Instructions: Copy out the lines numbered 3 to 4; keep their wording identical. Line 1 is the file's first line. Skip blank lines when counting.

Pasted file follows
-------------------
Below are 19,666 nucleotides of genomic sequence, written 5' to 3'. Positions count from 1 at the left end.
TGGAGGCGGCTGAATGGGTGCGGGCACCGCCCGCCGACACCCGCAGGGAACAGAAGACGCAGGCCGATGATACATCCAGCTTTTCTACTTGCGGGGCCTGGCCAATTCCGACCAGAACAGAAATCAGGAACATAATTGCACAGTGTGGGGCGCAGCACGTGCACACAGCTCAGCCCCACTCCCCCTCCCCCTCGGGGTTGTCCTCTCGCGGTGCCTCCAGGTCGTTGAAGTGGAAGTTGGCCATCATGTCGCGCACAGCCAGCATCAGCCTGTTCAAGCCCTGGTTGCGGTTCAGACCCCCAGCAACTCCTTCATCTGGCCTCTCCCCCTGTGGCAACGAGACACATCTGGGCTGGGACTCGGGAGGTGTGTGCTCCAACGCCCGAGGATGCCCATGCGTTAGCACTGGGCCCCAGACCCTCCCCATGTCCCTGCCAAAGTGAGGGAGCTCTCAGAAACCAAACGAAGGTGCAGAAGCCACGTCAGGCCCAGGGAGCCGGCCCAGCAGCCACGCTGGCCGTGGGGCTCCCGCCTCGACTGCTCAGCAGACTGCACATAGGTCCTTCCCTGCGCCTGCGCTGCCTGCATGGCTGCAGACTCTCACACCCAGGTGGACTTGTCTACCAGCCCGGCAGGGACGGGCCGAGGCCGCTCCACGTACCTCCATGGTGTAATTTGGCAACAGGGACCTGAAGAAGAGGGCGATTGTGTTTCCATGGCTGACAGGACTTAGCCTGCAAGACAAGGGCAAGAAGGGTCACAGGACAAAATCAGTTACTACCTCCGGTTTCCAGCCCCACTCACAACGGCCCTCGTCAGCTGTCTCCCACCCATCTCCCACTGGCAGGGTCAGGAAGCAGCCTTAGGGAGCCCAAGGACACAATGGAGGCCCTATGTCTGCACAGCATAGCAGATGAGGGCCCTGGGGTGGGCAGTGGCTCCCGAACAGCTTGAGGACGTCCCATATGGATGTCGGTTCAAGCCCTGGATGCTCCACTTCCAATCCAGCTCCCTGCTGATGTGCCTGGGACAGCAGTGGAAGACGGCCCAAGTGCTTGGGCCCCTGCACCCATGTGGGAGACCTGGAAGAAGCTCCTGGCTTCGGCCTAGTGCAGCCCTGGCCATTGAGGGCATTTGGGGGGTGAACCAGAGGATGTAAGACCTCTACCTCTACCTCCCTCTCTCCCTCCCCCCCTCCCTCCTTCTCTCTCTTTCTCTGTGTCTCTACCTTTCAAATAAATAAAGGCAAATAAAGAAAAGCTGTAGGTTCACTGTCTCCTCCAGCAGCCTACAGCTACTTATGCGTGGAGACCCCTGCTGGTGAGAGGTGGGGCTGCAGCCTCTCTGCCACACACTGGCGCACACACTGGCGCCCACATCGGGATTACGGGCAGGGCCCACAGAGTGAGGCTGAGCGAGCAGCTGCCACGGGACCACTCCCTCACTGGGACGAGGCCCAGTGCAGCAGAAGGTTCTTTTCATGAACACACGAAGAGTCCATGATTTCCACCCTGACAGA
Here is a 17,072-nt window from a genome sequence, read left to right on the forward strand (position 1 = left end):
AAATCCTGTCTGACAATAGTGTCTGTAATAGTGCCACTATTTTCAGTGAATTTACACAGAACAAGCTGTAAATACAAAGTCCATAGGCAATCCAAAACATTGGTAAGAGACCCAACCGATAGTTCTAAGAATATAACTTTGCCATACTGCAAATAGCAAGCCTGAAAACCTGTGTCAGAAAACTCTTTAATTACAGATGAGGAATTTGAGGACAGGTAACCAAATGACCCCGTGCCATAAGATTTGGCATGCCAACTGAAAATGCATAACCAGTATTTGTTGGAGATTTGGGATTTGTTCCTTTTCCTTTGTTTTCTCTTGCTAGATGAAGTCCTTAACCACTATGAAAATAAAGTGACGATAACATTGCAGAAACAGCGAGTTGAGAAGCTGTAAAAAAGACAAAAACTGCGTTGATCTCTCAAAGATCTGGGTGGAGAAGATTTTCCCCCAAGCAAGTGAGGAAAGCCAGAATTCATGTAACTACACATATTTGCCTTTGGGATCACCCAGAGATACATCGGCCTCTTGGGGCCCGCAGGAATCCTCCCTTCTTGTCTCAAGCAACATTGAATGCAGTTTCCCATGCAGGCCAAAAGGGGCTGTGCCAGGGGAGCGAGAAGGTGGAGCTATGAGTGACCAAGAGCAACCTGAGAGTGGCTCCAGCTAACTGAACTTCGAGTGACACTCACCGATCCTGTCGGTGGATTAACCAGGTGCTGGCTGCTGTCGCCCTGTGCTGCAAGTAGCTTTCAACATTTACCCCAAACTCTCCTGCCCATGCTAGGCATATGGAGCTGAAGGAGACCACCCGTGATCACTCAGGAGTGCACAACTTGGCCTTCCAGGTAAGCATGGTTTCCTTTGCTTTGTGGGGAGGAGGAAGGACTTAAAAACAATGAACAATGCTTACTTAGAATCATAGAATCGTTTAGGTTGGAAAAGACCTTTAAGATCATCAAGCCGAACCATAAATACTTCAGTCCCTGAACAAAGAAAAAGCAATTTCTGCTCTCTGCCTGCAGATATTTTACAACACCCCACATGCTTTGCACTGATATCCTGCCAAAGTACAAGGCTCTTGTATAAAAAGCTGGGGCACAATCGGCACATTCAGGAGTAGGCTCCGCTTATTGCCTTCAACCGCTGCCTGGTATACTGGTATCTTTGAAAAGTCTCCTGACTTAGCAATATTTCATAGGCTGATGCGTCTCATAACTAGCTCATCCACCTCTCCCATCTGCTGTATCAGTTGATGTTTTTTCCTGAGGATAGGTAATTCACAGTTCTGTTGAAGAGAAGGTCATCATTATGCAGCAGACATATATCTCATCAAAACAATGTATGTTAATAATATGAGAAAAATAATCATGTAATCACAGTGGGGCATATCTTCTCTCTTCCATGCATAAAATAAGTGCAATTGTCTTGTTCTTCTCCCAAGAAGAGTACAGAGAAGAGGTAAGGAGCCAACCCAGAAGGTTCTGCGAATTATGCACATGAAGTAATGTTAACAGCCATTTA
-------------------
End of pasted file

Here is a 17,072-nt window from a genome sequence, read left to right on the forward strand (position 1 = left end):
AAATCCTGTCTGACAATAGTGTCTGTAATAGTGCCACTATTTTCAGTGAATTTACACAGAACAAGCTGTAAATACAAAGTCCATAGGCAATCCAAAACATTGGTAAGAGACCCAACCGATAGTTCTAAGAATATAACTTTGCCATACTGCAAATAGCAAGCCTGAAAACCTGTGTCAGAAAACTCTTTAATTACAGATGAGGAATTTGAGGACAGGTAACCAAATGACCCCGTGCCATAAGATTTGGCATGCCAACTGAAAATGCATAACCAGTATTTGTTGGAGATTTGGGATTTGTTCCTTTTCCTTTGTTTTCTCTTGCTAGATGAAGTCCTTAACCACTATGAAAATAAAGTGACGATAACATTGCAGAAACAGCGAGTTGAGAAGCTGTAAAAAAGACAAAAACTGCGTTGATCTCTCAAAGATCTGGGTGGAGAAGATTTTCCCCCAAGCAAGTGAGGAAAGCCAGAATTCATGTAACTACACATATTTGCCTTTGGGATCACCCAGAGATACATCGGCCTCTTGGGGCCCGCAGGAATCCTCCCTTCTTGTCTCAAGCAACATTGAATGCAGTTTCCCATGCAGGCCAAAAGGGGCTGTGCCAGGGGAGCGAGAAGGTGGAGCTATGAGTGACCAAGAGCAACCTGAGAGTGGCTCCAGCTAACTGAACTTCGAGTGACACTCACCGATCCTGTCGGTGGATTAACCAGGTGCTGGCTGCTGTCGCCCTGTGCTGCAAGTAGCTTTCAACATTTACCCCAAACTCTCCTGCCCATGCTAGGCATATGGAGCTGAAGGAGACCACCCGTGATCACTCAGGAGTGCACAACTTGGCCTTCCAGGTAAGCATGGTTTCCTTTGCTTTGTGGGGAGGAGGAAGGACTTAAAAACAATGAACAATGCTTACTTAGAATCATAGAATCGTTTAGGTTGGAAAAGACCTTTAAGATCATCAAGCCGAACCATAAATACTTCAGTCCCTGAACAAAGAAAAAGCAATTTCTGCTCTCTGCCTGCAGATATTTTACAACACCCCACATGCTTTGCACTGATATCCTGCCAAAGTACAAGGCTCTTGTATAAAAAGCTGGGGCACAATCGGCACATTCAGGAGTAGGCTCCGCTTATTGCCTTCAACCGCTGCCTGGTATACTGGTATCTTTGAAAAGTCTCCTGACTTAGCAATATTTCATAGGCTGATGCGTCTCATAACTAGCTCATCCACCTCTCCCATCTGCTGTATCAGTTGATGTTTTTTCCTGAGGATAGGTAATTCACAGTTCTGTTGAAGAGAAGGTCATCATTATGCAGCAGACATATATCTCATCAAAACAATGTATGTTAATAATATGAGAAAAATAATCATGTAATCACAGTGGGGCATATCTTCTCTCTTCCATGCATAAAATAAGTGCAATTGTCTTGTTCTTCTCCCAAGAAGAGTACAGAGAAGAGGTAAGGAGCCAACCCAGAAGGTTCTGCGAATTATGCACATGAAGTAATGTTAACAGCCATTTA